Sleep and hand hygiene
Last updated: 19 November 2020 at 10:54
With unprecedented changes due to the challenges of coronavirus, the importance of sleep can be missed.
Sleep is essential to physical health and effective functioning of the immune system, part of feeling well and feeling happy. It’s also a key promoter of emotional well-being and mental health, helping to beat back stress, depression and anxiety.
Whether you’ve had sleep problems before COVID-19 or if they’ve only come on recently, here are some steps to improve your sleep.
Steer clear of food that can be disruptive right before sleep
Heavy or rich foods, citrus fruits and carbonated drinks can trigger indigestion for some people. When this occurs close to bedtime, it can lead to painful heartburn that disrupts sleep.
Avoid stimulants such as caffeine and nicotine close to bedtime
When it comes to alcohol, moderation is key. While alcohol is well-known to help you fall asleep faster, too much close to bedtime can disrupt sleep in the second half of the night.
Keep a regular sleep routine
Wake up at the same time each day, weekends included. Set an alarm clock to help develop a good habit. Use music, lights or a simple bleep.
Get regular exercise each day
As little as ten minutes of aerobic exercise, such as walking or cycling, can drastically improve sleep quality.
Keep the bedroom dark enough to encourage sleep
Bright light from lamps, phone and TV screens can make it difficult to fall asleep, so turn those lights off or adjust them when possible.
Keep the temperature in your bedroom comfortable
Mattress and pillows should be comfortable. The bedroom should be cool for optimal sleep.
Keep your bedroom clean of distractions
Where possible, leave tech gadgets outside and make the space neat, tidy and welcoming.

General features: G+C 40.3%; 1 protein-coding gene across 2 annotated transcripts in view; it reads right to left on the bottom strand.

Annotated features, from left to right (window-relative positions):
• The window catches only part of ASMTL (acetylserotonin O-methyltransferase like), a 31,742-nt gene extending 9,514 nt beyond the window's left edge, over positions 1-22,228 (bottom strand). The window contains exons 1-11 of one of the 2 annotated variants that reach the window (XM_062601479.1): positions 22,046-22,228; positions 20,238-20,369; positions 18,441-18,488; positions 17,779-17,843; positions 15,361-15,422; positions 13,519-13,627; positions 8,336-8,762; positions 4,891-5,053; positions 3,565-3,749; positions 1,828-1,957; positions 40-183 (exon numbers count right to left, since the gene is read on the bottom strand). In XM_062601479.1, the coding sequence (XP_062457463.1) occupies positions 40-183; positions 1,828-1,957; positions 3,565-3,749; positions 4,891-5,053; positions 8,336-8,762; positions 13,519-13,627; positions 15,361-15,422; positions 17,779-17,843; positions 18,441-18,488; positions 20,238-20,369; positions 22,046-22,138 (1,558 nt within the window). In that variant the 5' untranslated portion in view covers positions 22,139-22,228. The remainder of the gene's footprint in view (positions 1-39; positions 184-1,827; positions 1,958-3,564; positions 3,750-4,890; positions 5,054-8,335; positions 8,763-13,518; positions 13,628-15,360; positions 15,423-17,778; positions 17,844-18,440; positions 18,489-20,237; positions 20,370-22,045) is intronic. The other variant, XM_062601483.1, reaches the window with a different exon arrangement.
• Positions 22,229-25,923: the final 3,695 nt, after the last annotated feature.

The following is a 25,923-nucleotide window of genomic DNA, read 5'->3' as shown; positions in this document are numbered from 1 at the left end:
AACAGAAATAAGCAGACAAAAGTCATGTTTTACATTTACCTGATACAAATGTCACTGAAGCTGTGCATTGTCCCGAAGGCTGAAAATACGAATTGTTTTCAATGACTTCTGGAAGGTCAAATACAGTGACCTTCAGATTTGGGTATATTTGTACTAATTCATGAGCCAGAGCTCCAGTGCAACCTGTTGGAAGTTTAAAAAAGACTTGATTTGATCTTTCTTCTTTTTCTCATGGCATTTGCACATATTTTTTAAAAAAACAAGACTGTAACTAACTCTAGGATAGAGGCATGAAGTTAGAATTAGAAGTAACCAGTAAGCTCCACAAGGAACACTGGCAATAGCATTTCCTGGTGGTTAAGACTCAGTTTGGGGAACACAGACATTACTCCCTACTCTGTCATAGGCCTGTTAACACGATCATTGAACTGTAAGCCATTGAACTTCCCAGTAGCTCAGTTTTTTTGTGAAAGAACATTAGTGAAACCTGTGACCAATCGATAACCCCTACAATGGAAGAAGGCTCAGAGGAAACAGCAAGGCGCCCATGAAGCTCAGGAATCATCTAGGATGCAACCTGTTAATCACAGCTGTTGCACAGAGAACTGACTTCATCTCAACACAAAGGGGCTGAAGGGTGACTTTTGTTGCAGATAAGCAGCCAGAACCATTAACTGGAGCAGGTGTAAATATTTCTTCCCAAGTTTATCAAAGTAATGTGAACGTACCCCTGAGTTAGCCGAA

Call the employee helpline
If you are struggling to sleep and want to speak with someone you can call the Employee Assistance Programme 24 Hour Confidential Helpline for free.
Tel: 0800 030 5182
Repeated exposure to water and soap, alcohol hand gel and other detergents can cause dry skin. In some cases irritant contact dermatitis (a form of eczema) can occur which causes the skin to itch, become sore or red, develop small blisters or painful cracks (fissures) and in more severe cases, functional problems using your hands.
Hand care tips
- Wash your hands using soap and water. This can be difficult for people with dry and cracked skin, but please follow Trust guidance
- Dry your hands thoroughly after washing by patting them dry, not rubbing
- Moisturisers (emollients) are an essential part of replacing the oils in your hands or treating hand dermatitis. They help repair the damaged outer skin and lock moisture inside the skin, making it soft and supple again. They should be applied generously after handwashing, repeatedly through the day, and whenever the skin feels dry
- Wards and teams can order supplies of Dermol cream from the Trust pharmacy. Moisturisers will be supplied from Health and Well-being Hubs
- Some people find overnight moisturising treatments beneficial. Apply a generous layer of a plain moisturiser just before you go to bed, then put on a pair of clean cotton gloves and leave overnight
- When the hands are going to come into contact with water or detergents, but not specifically washing the hands, such as when washing up, shampooing a child’s hair, or using cleaning products, wearing gloves that provide a barrier will help to keep the skin’s barrier intact
- If you have severe hand dermatitis or suspect an infection, for example, your skin is oozing you may need to see your GP. You may need prescription treatments to reduce inflammation